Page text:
In the new report, the NIC describes how implants, prosthetics, and powered exoskeletons will become regular fixtures of human life — what could result in substantial improvements to innate human capacities. By 2030, the authors predict, prosthetics should reach the point where they’re just as good — or even better — than organic limbs. By this stage, the military will increasingly rely on exoskeletons to help soldiers carry heavy loads. Servicemen will also be administered psychostimulants to help them remain active for longer periods.

Many of these same technologies will also be used by the elderly, both as a way to maintain more youthful levels of strength and energy, and as a part of their life extension strategies.

Brain implants will also allow for advanced neural interface devices — what will bridge the gap between minds and machines. These technologies will allow for brain-controlled prosthetics, some of which may be able to provide “superhuman” abilities like enhanced strength, speed — and completely new functionality altogether.

Other mods will include retinal eye implants to enable night vision and other previously inaccessible light spectrums. Advanced neuropharmaceuticals will allow for vastly improved working memory, attention, and speed of thought.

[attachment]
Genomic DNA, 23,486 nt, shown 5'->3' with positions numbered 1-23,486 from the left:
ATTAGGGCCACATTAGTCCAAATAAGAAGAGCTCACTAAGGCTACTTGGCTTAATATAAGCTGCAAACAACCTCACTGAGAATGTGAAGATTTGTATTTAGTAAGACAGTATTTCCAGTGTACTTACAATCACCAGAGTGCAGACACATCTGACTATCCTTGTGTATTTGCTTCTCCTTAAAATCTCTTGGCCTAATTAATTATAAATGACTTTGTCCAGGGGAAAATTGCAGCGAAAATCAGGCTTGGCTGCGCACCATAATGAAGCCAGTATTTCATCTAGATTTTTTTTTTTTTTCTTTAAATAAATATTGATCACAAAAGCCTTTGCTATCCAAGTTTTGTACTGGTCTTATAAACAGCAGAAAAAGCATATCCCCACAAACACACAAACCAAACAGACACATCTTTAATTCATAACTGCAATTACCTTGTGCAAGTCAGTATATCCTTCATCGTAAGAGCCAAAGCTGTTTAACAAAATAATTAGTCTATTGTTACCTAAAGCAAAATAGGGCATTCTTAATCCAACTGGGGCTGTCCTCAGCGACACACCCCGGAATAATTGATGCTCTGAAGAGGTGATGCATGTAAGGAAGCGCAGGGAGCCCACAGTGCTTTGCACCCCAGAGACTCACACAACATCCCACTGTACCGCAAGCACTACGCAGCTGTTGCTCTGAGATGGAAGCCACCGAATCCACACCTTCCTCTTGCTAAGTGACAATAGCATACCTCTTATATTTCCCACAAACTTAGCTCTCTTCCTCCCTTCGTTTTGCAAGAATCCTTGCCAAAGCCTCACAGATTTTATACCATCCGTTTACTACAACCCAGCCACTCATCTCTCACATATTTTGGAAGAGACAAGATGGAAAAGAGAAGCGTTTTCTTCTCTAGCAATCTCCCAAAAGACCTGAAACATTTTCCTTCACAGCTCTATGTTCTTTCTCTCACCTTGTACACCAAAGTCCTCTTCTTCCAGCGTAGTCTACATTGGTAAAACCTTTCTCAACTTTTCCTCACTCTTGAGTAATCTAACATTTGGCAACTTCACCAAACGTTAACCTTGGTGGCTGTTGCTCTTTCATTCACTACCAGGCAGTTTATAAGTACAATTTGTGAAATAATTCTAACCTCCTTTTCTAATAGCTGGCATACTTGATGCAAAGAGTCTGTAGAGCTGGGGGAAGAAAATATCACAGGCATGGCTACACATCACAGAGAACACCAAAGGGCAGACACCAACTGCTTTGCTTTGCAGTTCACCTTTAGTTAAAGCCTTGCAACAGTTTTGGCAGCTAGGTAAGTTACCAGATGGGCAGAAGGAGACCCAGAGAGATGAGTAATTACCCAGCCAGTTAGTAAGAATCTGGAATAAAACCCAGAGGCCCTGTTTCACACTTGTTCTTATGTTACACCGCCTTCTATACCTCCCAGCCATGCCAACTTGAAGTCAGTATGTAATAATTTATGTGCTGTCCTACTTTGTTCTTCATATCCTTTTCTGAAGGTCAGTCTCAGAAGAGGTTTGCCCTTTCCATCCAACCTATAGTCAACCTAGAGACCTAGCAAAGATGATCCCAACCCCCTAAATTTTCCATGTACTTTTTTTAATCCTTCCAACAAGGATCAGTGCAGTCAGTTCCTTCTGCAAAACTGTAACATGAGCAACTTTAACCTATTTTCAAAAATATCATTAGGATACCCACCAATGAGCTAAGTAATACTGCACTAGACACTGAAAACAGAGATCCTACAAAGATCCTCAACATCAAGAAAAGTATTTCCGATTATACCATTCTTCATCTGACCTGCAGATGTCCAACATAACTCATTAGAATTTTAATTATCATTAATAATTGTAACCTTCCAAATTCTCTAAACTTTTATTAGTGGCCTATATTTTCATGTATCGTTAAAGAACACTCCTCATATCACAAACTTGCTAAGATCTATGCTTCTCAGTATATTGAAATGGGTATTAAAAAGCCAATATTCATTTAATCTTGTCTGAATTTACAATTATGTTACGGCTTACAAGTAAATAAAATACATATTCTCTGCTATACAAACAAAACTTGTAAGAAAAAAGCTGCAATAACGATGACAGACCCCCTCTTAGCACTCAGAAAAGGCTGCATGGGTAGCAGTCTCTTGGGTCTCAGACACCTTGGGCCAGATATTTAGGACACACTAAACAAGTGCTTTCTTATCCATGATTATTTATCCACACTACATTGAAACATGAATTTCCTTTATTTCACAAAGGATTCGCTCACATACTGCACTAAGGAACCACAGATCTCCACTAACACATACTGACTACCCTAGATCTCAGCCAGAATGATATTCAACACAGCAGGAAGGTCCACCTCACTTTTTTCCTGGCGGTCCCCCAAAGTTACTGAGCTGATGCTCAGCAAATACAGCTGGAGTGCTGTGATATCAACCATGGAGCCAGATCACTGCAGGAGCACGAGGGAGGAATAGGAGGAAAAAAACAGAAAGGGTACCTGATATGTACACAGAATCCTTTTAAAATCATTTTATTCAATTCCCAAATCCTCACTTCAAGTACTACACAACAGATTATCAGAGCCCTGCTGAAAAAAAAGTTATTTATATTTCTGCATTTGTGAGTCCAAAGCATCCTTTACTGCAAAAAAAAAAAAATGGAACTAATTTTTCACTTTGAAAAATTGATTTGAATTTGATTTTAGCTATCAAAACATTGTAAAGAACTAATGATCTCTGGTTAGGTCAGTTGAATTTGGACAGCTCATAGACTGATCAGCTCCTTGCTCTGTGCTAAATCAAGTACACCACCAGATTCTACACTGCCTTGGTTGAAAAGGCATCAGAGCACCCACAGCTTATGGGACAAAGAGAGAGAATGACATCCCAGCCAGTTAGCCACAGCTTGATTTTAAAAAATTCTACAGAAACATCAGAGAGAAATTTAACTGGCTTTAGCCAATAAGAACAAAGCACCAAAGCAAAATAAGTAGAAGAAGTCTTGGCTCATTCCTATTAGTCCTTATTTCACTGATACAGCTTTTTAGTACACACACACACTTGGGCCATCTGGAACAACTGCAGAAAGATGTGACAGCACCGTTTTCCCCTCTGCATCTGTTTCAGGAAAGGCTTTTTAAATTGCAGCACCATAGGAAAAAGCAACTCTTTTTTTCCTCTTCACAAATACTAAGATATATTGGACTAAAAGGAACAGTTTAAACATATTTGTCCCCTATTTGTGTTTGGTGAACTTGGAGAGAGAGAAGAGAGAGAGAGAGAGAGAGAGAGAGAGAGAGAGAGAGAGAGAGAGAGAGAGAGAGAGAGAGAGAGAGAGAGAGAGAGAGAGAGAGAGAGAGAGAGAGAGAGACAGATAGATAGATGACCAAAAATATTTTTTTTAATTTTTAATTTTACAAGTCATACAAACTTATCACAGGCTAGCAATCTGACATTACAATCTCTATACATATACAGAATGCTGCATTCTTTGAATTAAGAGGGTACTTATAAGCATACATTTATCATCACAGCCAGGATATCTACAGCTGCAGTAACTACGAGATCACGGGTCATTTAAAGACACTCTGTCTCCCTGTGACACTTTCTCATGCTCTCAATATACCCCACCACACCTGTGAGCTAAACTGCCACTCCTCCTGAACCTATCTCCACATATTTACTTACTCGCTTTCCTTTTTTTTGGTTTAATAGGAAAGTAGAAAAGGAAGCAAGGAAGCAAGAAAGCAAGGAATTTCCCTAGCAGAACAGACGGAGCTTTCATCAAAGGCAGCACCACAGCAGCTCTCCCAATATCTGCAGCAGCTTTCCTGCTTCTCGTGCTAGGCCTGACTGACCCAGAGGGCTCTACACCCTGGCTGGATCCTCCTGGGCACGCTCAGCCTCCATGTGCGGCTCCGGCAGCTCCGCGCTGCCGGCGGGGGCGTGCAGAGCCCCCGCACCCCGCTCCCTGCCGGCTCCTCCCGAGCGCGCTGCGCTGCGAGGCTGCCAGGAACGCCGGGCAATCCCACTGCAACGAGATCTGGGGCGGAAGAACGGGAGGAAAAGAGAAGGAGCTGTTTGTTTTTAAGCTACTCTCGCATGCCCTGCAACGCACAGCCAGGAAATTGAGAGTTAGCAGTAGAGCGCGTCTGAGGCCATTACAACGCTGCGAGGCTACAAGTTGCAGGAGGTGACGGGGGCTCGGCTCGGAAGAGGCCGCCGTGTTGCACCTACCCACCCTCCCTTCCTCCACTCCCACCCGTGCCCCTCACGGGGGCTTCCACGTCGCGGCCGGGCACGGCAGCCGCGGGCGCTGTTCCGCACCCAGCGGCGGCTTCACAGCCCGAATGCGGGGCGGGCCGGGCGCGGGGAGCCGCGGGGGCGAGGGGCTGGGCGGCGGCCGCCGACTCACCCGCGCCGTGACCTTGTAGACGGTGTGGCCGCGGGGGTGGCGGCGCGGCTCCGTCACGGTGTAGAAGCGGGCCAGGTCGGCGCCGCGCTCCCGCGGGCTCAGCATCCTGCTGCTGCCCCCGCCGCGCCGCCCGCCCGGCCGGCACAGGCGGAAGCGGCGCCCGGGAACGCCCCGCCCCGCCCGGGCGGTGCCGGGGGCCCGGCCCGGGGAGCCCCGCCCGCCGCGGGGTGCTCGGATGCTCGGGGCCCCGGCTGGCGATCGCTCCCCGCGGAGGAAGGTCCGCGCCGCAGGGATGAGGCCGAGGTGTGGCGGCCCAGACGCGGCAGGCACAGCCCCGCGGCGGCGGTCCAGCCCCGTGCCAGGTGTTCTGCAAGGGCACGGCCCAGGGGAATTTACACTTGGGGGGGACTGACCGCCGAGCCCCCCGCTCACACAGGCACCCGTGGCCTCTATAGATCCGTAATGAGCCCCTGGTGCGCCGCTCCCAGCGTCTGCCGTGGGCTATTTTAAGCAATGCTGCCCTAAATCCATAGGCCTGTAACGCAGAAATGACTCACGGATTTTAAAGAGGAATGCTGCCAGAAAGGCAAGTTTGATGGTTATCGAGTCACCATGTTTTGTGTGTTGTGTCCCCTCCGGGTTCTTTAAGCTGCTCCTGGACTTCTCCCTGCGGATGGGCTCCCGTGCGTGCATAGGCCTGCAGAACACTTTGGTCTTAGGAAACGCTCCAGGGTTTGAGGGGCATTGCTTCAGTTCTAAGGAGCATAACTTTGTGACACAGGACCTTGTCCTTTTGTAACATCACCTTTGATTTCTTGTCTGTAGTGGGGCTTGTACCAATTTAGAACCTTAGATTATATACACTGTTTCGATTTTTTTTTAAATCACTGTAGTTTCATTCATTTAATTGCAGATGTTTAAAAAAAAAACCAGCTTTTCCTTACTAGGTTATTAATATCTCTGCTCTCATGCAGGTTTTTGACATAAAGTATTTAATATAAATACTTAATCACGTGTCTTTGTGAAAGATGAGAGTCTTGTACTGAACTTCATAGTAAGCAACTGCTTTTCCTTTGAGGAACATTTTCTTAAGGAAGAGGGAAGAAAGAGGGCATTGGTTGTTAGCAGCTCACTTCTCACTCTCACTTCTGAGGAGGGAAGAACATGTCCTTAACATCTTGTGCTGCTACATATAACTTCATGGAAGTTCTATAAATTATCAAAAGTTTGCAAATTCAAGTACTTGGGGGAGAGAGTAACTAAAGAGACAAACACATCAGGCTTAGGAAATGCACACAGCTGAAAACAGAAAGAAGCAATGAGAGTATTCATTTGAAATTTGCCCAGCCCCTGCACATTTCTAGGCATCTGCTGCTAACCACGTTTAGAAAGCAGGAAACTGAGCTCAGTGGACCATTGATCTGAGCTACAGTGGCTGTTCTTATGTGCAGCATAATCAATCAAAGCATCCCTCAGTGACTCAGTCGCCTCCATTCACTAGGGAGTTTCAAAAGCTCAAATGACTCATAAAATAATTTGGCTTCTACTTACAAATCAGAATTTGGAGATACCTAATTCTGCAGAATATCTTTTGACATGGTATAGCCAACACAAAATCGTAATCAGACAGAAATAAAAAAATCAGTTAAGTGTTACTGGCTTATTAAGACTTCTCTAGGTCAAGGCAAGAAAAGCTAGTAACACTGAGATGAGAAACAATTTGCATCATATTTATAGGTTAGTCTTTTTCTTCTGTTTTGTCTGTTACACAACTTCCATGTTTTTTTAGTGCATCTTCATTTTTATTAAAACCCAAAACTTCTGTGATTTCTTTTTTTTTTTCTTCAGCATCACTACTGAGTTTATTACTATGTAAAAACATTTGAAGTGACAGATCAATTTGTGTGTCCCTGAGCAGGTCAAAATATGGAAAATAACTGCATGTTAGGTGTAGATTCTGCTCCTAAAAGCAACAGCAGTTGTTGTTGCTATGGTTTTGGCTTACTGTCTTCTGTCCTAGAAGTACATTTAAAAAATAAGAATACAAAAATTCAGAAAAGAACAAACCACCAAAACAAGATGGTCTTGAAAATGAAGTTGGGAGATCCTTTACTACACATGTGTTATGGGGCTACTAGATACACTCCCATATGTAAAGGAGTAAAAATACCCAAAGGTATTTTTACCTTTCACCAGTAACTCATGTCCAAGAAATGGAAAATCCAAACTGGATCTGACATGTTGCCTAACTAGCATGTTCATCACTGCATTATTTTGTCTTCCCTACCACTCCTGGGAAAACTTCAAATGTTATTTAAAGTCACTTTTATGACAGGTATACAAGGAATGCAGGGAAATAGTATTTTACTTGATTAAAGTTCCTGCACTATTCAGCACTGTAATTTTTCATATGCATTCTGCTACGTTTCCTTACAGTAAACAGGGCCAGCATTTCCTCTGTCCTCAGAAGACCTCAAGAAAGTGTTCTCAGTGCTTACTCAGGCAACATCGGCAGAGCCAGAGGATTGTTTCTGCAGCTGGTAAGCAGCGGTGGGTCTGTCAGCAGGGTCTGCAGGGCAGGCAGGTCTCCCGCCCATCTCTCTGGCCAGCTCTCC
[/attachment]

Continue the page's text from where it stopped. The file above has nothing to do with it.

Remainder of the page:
“Augmented reality systems can provide enhanced experiences of real-world situations,” the report notes, “Combined with advances in robotics, avatars could provide feedback in the form of sensors providing touch and smell as well as aural and visual information to the operator.”

But as with any technological development, there is a caveat:

But as the report notes, many of these technologies will only be available to those who are able to afford them. The authors warn that it could result in a two-tiered society comprising enhanced and nonenhanced persons, a dynamic that would likely require government oversight and regulation.

Smartly, the report also cautions that these technologies will need to be secure. Developers will be increasingly challenged to prevent hackers from interfering with these devices.